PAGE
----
Live Arts Maryland’s Bach+ series explores the infinite creativity and joy that is the music of Johann Sebastian Bach.  Now in its fourth year, Bach+ offers much more than performances of Bach’s music within a beautiful environment (even though we are privileged to perform in historic St. Anne’s Church).  Bach+ is about communication—exploring the musical dialogue among Bach and those who came before him as well as those who were influenced by his music.  Bach+ is also about collaboration—between performer and audience as well as among performers working in variety of genres.  Our series takes its inspiration from the music of Johann Sebastian Bach and the latest in Bach research.  But Bach+ is not an early music series.  While you will find "historically informed performances" (HIP) within each Bach+ season, you'll also experience works that span a number of centuries, including twenty-first century compositions and jazz improvisation. 

This year, Bach+  is celebrating both the 500th anniversary of the Lutheran Reformation and the 325th anniversary of St. Anne’s Parish with a “musical offering” of Johann Sebastian Bach’s masterworks and some important changes to its line-up of programs. With the 2017-2018 season, Bach+ is expanding to four distinct series, each with its own focus and style — perfect for Bach afficionados whatever their passion. The four series are designed to carefully curate Bach’s music in ways that invite your participation and further exploration of four “portraits” of Bach: director of church music in Leipzig; director of the instrumental Collegium Musicum; organ virtuoso; and, perhaps most important, the “Learned Musician” who was a tireless student of his art. Each series offers world-class performances of the music of J.S. Bach in the perfect intimate setting of St. Anne’s.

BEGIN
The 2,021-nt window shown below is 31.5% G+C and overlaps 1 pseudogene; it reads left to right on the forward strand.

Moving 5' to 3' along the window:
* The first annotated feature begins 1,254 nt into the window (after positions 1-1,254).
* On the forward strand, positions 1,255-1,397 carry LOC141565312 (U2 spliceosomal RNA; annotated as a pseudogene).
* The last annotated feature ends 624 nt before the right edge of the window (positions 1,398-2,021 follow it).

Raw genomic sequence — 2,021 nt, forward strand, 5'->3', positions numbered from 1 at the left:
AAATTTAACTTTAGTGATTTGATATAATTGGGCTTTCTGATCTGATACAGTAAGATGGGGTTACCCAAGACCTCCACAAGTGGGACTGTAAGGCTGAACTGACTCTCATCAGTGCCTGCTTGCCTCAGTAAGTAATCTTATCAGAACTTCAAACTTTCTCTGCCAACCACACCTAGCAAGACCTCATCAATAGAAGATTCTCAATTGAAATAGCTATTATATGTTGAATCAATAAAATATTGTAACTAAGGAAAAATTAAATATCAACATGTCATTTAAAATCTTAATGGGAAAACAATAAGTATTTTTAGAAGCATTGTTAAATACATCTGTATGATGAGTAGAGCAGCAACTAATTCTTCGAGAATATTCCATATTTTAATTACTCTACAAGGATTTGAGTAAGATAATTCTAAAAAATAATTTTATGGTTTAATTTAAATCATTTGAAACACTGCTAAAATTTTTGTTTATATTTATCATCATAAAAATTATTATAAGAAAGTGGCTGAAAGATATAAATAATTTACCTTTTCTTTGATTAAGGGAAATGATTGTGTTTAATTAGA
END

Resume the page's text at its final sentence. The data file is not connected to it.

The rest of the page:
You can read more about all of this wonderful music here and throughout this site. Come for all programs or come for a few; for us, it is most important that you join in whenever you are able to listen, study and reflect on the music of this “learned musician.” In our view, the New Yorker’s Alex Ross put it best when he wrote, “Bach became an absolute master of his art by never ceasing to be a student of it.”

- J. Ernest Green and Larry Molinaro, co-directors, Bach+